Department takes farmer to court over dead cattle found on his farm

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FIVE dead calves and two cows were found by Department of Agriculture veterinary inspectors on a County Limerick farm, Kilmallock Court heard.

Timothy Gleeson, of Buffanoka, Cappamore said the calves were not his and there was a delay in the knackery collecting the dead cows.

Elizabeth Clayton, Limerick veterinary inspector, said she and a number of officers visited an outside farm of Mr Gleeson’s on April 26, 2017.

“There were five dead calves in a horsebox. Three calves had no ear tags, two had ear tags,” said Ms Clayton. Two dead cows were also discovered, one lying in a ditch.

Answering questions from Eoin Lawlor, barrister representing the Department of Agriculture, Ms Clayton said the feed was inadequate in quantity and quality for the other cattle present.

All the carcasses were removed when the lands were inspected the next day.

Ms Clayton said Mr Gleeson was interviewed and he “maintained the five dead calves were not his”.

“He said he rang the knackery immediately [to collect the carcasses] after they died. He said he rang them seven times on a Saturday and was told he would be out on Monday,” said Ms Clayton.

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Another inspection took place on July 20, 2017. The court heard Mr Gleeson was loading eight cows to be taken for slaughter.

Ms Clayton examined the animals. Two were “severely lame” due to overgrown hooves and were “unfit for transport”. Ms Clayton told Mr Gleeson to release them into a field and get veterinary attention.

It later transpired that Mr Gleeson did transport the animals to a slaughter house. When questioned by Ms Clayton why he did this despite being told they were unfit to travel, Mr Gleeson replied: “I didn’t receive a restriction notice.”

Mr Gleeson pleaded guilty to two counts of transporting animals in a way likely to cause injury or undue suffering, and one count of inadequate quantity and quality of feed for the cattle present.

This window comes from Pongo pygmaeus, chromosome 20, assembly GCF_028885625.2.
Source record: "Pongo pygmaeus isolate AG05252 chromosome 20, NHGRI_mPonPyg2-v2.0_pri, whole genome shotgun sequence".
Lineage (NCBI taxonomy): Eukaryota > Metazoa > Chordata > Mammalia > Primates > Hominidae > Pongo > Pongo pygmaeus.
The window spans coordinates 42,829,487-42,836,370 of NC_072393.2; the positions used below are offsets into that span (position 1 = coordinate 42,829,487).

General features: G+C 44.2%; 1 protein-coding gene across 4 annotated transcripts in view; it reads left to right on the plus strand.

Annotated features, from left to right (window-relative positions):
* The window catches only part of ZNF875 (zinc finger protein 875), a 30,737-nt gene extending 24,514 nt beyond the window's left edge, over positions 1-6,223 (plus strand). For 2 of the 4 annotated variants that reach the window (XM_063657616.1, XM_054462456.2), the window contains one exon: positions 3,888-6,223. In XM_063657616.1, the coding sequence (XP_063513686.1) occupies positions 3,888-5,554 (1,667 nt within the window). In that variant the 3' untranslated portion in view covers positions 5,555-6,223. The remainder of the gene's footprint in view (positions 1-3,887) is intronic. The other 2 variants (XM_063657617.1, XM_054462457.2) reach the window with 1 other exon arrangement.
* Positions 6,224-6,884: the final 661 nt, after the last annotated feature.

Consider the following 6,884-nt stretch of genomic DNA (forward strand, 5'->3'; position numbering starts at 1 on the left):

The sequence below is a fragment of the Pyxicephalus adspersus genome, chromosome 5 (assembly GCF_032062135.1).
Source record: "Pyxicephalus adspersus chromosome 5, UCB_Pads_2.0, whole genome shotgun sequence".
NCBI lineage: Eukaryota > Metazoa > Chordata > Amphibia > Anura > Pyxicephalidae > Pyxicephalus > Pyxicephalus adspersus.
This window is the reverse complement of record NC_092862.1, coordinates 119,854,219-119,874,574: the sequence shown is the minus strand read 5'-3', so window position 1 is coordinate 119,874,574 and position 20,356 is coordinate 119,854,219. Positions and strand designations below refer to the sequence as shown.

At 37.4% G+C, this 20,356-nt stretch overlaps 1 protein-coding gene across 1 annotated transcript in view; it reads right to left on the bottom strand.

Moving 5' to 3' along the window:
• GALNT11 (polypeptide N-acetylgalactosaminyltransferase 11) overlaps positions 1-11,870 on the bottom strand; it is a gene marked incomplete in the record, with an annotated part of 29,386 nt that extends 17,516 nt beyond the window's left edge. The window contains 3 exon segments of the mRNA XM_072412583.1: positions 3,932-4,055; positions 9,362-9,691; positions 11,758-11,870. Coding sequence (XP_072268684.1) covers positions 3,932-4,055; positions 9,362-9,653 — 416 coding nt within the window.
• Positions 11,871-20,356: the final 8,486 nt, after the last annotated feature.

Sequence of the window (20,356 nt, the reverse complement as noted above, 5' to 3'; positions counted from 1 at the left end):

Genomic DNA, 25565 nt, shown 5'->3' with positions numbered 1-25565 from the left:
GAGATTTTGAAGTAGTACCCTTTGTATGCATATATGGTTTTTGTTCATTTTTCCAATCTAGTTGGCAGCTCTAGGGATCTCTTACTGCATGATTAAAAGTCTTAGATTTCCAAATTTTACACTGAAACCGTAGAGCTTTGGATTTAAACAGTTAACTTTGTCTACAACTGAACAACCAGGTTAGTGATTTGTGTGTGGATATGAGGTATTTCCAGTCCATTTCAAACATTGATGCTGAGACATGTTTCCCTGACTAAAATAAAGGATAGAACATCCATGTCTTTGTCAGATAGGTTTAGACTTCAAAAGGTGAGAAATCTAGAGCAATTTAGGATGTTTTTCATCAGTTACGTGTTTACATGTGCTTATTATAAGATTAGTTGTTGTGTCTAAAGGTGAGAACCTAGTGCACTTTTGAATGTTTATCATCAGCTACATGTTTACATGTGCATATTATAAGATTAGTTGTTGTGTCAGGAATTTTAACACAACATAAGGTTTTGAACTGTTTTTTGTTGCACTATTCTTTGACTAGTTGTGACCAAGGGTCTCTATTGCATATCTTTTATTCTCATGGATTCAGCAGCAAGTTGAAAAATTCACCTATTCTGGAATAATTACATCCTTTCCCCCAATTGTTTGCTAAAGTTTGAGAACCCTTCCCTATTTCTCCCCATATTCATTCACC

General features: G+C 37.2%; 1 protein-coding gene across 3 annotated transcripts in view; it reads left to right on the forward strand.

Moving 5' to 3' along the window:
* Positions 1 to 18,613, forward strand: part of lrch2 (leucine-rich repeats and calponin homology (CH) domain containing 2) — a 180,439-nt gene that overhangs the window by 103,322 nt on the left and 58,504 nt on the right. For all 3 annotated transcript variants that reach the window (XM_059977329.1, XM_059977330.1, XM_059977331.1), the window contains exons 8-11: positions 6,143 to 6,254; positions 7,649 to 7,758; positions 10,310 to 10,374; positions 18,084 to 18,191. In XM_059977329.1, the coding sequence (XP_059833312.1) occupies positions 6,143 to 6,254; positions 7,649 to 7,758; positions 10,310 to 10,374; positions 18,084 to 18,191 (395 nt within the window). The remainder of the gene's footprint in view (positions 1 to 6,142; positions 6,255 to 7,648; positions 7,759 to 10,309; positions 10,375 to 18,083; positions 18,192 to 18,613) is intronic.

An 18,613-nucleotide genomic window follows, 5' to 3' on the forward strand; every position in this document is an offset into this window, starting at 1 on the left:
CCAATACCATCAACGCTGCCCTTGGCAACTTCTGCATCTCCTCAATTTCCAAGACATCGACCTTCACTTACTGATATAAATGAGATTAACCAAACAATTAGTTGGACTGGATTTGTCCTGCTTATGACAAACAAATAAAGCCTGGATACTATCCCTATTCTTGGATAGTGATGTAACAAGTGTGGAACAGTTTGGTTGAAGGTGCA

Brian McInerney, barrister instructed by Con Barry, solicitor, on behalf of Mr Gleeson said it isn’t the “normal type of farming”.

“Mr Gleeson purchases cull cows - end of use Friesian dairy cows. If they go lame it affects yield. He brings them to his farm and moves them onto a factory to be killed,” said Mr McInerney, who described it as “filling a gap in the agricultural trade”.

The barrister said the delay in the carcasses being taken to the knackery was due to a truck breaking down. This was accepted by the State.

Mr McInerney said there were “no charges in relation to the carcasses”.

Regarding transporting the animals, Mr McInerney said the hauliers are licensed and can refuse to bring animals on welfare grounds.

“The animals were transported to a meat factory staffed by Department of Agriculture officials who can prevent animals entering the human food chain.

“With the benefit of hindsight he should not have transported them but they could have been rejected by the authorities and the hauliers,” said Mr McInerney, who added that the cows weren’t on Mr Gleeson’s farms for weeks.

Judge Marian O’Leary said any person who has possession of cows for any length of time should “look after them”.

Mr McInerney said his client has pleaded guilty to three “considerably reduced charges” and and an extreme penalty was “not warranted and not just”.Mr Gleeson was fined €1,000 each on the transportation counts and €750 for inadequate feed.

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